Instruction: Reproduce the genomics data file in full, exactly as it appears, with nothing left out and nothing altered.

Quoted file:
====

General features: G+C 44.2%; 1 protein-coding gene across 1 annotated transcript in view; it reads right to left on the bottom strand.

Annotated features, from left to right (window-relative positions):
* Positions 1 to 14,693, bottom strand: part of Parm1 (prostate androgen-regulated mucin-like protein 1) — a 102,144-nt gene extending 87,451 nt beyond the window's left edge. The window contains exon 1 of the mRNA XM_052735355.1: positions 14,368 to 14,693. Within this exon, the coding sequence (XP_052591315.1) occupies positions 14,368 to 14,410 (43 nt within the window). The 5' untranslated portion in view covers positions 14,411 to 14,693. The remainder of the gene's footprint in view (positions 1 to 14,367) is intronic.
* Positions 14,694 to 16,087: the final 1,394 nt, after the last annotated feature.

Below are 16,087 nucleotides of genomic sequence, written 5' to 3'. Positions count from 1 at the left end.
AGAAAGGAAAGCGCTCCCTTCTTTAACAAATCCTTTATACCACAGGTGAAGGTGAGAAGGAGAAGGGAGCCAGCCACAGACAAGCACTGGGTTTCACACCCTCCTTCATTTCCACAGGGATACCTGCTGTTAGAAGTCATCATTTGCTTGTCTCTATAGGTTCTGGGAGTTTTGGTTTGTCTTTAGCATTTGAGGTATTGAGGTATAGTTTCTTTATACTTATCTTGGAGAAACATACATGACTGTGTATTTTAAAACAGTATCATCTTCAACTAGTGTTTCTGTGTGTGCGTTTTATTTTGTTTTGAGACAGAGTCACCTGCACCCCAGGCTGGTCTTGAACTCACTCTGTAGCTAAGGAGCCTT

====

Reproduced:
General features: G+C 44.2%; 1 protein-coding gene across 1 annotated transcript in view; it reads right to left on the bottom strand.

Annotated features, from left to right (window-relative positions):
* Positions 1 to 14,693, bottom strand: part of Parm1 (prostate androgen-regulated mucin-like protein 1) — a 102,144-nt gene extending 87,451 nt beyond the window's left edge. The window contains exon 1 of the mRNA XM_052735355.1: positions 14,368 to 14,693. Within this exon, the coding sequence (XP_052591315.1) occupies positions 14,368 to 14,410 (43 nt within the window). The 5' untranslated portion in view covers positions 14,411 to 14,693. The remainder of the gene's footprint in view (positions 1 to 14,367) is intronic.
* Positions 14,694 to 16,087: the final 1,394 nt, after the last annotated feature.

Below are 16,087 nucleotides of genomic sequence, written 5' to 3'. Positions count from 1 at the left end.
AGAAAGGAAAGCGCTCCCTTCTTTAACAAATCCTTTATACCACAGGTGAAGGTGAGAAGGAGAAGGGAGCCAGCCACAGACAAGCACTGGGTTTCACACCCTCCTTCATTTCCACAGGGATACCTGCTGTTAGAAGTCATCATTTGCTTGTCTCTATAGGTTCTGGGAGTTTTGGTTTGTCTTTAGCATTTGAGGTATTGAGGTATAGTTTCTTTATACTTATCTTGGAGAAACATACATGACTGTGTATTTTAAAACAGTATCATCTTCAACTAGTGTTTCTGTGTGTGCGTTTTATTTTGTTTTGAGACAGAGTCACCTGCACCCCAGGCTGGTCTTGAACTCACTCTGTAGCTAAGGAGCCTT